Re: Boeing 747-300

From:         kls@ohare.Chicago.COM (Karl Swartz)
Organization: Chicago Software Works
Date:         Thu, 19 Nov 1992 07:20:12 GMT
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In article <airliners.1992.9@ohare.Chicago.COM> Helen Trillian Rose <> writes:
Karl> == Karl Swartz <kls@ohare.Chicago.COM> 

Karl>     Mfr.      Type      MGTOW    seating  service
Karl>     Boeing    747-400   870,000    430     1989
Karl>     MacDAC    MD-11     618,000    250     1991
Karl>     Airbus    A-340     559,000    230     1993
Karl>     Boeing    777       515,000   ~220     1995

>I hadn't thought the B777 was going to be in between the 757 (~200) and
>767 (~250) passengers. I thought it was going to fill the niche between
>the 767 and the 747 -- about the size of the old 747SP in number of

Sorry, that was a typo.  The correct number should be 290.  Note,
though, that I said a *three* class configuration, since the topic
was long-range aircraft.  A 757 is in the 185 to 195 range with only
two classes; 250 is the right ballpark for a two class 767-300.  The
smaller 767-200 is just over 200 with two classes, not much bigger than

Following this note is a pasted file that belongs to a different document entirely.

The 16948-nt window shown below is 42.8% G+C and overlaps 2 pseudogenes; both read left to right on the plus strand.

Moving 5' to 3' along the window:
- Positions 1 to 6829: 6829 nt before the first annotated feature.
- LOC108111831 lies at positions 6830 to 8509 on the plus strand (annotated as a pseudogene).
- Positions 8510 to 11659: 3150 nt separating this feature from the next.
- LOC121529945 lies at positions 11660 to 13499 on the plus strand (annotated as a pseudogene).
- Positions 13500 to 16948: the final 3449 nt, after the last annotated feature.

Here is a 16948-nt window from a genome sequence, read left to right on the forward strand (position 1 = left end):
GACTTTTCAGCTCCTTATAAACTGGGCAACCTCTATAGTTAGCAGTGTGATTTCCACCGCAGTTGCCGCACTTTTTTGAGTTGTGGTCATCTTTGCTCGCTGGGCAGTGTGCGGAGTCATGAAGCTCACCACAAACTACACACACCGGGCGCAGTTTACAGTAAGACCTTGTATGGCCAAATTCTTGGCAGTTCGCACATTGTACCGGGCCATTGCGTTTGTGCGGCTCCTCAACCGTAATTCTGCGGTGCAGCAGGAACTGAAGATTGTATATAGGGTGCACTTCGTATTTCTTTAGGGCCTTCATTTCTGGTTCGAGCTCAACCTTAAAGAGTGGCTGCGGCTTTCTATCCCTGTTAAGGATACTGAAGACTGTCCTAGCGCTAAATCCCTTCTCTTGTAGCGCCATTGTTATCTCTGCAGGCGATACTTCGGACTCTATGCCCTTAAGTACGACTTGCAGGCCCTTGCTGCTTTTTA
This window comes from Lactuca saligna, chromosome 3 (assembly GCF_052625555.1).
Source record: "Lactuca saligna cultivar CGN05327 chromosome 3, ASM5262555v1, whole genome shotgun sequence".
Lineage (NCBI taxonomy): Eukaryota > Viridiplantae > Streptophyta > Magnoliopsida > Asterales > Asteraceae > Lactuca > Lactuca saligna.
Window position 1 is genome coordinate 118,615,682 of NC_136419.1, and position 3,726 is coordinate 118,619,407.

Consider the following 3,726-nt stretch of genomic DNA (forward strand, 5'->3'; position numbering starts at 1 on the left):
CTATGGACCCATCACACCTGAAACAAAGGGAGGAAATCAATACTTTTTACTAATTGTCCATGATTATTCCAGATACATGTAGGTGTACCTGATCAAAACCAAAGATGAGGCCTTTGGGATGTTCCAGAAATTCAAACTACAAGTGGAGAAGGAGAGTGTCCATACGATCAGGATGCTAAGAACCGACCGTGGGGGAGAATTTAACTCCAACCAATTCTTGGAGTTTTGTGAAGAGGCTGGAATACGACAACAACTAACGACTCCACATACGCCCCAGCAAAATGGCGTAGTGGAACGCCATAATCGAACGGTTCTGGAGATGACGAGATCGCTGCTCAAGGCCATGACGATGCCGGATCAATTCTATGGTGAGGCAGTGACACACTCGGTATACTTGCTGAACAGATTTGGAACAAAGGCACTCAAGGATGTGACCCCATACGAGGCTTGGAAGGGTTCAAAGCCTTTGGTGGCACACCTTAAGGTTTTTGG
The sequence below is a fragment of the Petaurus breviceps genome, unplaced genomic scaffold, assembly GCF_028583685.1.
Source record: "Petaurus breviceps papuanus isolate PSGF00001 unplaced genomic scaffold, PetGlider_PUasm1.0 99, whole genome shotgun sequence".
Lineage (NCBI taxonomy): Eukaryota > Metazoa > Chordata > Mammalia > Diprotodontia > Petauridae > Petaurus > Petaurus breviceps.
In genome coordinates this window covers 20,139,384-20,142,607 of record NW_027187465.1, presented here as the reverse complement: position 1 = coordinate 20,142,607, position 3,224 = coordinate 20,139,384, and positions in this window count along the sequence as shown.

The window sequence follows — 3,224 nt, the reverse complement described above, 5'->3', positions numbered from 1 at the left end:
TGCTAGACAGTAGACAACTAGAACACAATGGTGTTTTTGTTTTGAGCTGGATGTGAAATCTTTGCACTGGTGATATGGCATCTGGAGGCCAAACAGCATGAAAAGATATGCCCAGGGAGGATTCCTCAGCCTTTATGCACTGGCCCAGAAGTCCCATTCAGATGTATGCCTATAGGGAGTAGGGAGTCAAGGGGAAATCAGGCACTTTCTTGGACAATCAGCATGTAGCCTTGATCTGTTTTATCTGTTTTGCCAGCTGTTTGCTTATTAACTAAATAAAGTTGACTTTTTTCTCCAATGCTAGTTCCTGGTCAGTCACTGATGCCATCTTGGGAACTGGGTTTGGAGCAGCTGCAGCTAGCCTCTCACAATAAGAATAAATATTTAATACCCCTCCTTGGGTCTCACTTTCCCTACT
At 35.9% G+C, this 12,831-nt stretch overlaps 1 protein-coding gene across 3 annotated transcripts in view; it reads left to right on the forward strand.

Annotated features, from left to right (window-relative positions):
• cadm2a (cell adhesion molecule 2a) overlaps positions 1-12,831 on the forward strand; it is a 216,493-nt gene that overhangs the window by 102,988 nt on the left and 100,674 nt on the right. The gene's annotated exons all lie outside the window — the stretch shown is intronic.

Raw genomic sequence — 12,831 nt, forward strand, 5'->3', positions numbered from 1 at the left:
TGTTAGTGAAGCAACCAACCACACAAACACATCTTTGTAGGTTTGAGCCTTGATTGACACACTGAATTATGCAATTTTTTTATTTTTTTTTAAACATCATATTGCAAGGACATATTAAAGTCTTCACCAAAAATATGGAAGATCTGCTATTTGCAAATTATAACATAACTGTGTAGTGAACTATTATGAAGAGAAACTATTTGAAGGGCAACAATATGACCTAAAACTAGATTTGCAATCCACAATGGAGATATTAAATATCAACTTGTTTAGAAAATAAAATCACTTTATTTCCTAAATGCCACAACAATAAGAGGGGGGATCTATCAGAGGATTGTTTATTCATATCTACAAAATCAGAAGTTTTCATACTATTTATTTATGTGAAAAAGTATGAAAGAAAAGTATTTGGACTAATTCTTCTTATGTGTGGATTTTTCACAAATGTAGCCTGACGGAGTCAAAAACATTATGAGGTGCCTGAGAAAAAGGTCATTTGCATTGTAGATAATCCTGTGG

the 757.  With three classes, a 767-200 is aroung 165 to 170 while the
767-300 is about 210 to 220.

In the case of the 777, the only numbers I have handy are for United's
two class configuration, which has 38+325 for a total of 363 seats.  I
tried to extrapolate from that number and the ratio of seats on United's
two and three class 767-200s.

>The 777 ... was meant to fill the market left wide open by the L-1011
>and DC-10 trijets (one big reason why it has optional folding wingtips:
>to fit into a DC-10 gate).

True, though it ended up significantly larger than either.  (Using the
United configs again, 363 seats vs. 298 on a DC-10-30 with a below-deck

As for the foldings wingtips, nobody has yet ordered them.  I wonder
just what they intend to do with all those not-quite-big-enough gates?!

>McDonnell Douglas has put a hold on the MD-12 for lack of financing
>(lets face it, would *you* get into bed with a company that produced the

I doubt the DC-10 has much to do with it, since the MD-11 has been
selling well enough.  They simply found themselves in a Catch-22: they
couldn't raise the cash without any firm orders and couldn't get any
firm orders without a reasonable expectation of the financing falling
into place.  Their poor financial condition of course means they can't
finance it themselves as Boeing could, which greatly complicates the
whole matter.

Actually, even if they had the financing they probably couldn't get
the orders given the current economic situation, and this is exactly
what they've said in their announcement of delaying the MD-12.

>Only Airbus would create a plane just to compete with Boeing.

Hmmm ... seems to me McDonnell-Douglas with the DC-10 and Lockheed
with the L-1011 were pretty bullheaded about going ahead simply to
compete with each other, knowing full well that with the orders split
neither one could really succeed!  8-)

Karl Swartz	|INet		
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